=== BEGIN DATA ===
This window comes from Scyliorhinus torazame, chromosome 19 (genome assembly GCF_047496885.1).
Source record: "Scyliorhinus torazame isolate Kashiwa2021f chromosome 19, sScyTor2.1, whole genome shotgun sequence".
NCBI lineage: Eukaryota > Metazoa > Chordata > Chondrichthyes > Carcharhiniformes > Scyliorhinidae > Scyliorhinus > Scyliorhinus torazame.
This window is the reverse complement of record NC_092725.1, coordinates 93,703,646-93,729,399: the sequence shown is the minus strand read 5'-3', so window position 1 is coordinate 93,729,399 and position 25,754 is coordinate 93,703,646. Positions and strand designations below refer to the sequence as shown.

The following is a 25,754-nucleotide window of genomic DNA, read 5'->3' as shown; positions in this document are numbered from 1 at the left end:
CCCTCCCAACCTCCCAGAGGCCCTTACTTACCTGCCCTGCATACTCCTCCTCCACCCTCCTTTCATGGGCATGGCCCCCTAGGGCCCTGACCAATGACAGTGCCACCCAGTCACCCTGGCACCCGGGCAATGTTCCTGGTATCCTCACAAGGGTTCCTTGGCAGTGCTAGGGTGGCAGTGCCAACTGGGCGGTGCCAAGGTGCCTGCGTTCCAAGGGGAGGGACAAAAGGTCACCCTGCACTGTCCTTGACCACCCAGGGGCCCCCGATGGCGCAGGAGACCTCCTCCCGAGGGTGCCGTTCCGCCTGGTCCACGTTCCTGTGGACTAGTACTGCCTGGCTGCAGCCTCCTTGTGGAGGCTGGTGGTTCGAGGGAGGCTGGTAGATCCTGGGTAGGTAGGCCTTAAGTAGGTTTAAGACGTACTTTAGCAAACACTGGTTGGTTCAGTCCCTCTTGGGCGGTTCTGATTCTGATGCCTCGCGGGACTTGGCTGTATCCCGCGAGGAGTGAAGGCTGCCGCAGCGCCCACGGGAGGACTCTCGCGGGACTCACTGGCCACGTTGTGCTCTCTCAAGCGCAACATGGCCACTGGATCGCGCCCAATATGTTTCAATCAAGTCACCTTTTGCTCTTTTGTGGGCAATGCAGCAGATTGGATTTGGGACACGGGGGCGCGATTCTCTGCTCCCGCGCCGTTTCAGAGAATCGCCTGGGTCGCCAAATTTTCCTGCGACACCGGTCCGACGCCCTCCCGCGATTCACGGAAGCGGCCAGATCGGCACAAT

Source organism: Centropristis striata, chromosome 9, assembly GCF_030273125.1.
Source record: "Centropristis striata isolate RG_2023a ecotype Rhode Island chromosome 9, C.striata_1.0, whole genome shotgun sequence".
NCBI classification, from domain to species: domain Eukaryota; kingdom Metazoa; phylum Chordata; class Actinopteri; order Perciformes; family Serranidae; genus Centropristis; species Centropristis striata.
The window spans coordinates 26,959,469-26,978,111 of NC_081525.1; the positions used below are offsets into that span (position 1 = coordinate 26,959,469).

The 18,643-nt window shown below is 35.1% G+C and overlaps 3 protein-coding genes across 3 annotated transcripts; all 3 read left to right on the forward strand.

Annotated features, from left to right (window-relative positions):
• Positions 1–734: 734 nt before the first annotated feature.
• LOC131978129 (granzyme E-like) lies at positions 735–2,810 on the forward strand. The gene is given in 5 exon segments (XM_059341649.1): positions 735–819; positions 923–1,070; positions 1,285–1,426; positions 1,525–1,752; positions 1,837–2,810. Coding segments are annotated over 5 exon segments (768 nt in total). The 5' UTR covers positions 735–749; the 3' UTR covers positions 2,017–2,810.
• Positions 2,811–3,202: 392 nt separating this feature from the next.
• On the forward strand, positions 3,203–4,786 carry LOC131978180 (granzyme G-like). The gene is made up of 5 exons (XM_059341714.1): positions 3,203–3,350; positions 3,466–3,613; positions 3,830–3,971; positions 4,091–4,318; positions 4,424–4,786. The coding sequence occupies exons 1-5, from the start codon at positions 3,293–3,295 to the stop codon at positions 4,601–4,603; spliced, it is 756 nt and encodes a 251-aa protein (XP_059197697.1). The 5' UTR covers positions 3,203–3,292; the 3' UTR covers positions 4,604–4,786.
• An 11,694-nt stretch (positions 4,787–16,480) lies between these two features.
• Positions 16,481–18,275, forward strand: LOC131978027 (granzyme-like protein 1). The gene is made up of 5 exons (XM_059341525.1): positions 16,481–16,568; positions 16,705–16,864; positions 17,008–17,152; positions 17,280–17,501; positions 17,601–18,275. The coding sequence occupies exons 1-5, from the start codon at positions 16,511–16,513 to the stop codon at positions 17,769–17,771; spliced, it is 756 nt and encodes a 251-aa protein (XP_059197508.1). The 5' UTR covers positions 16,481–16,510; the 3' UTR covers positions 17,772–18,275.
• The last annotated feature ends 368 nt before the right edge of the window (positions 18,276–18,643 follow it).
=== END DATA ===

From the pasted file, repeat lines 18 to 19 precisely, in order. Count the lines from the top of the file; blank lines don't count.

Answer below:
• Positions 16,481–18,275, forward strand: LOC131978027 (granzyme-like protein 1). The gene is made up of 5 exons (XM_059341525.1): positions 16,481–16,568; positions 16,705–16,864; positions 17,008–17,152; positions 17,280–17,501; positions 17,601–18,275. The coding sequence occupies exons 1-5, from the start codon at positions 16,511–16,513 to the stop codon at positions 17,769–17,771; spliced, it is 756 nt and encodes a 251-aa protein (XP_059197508.1). The 5' UTR covers positions 16,481–16,510; the 3' UTR covers positions 17,772–18,275.
• The last annotated feature ends 368 nt before the right edge of the window (positions 18,276–18,643 follow it).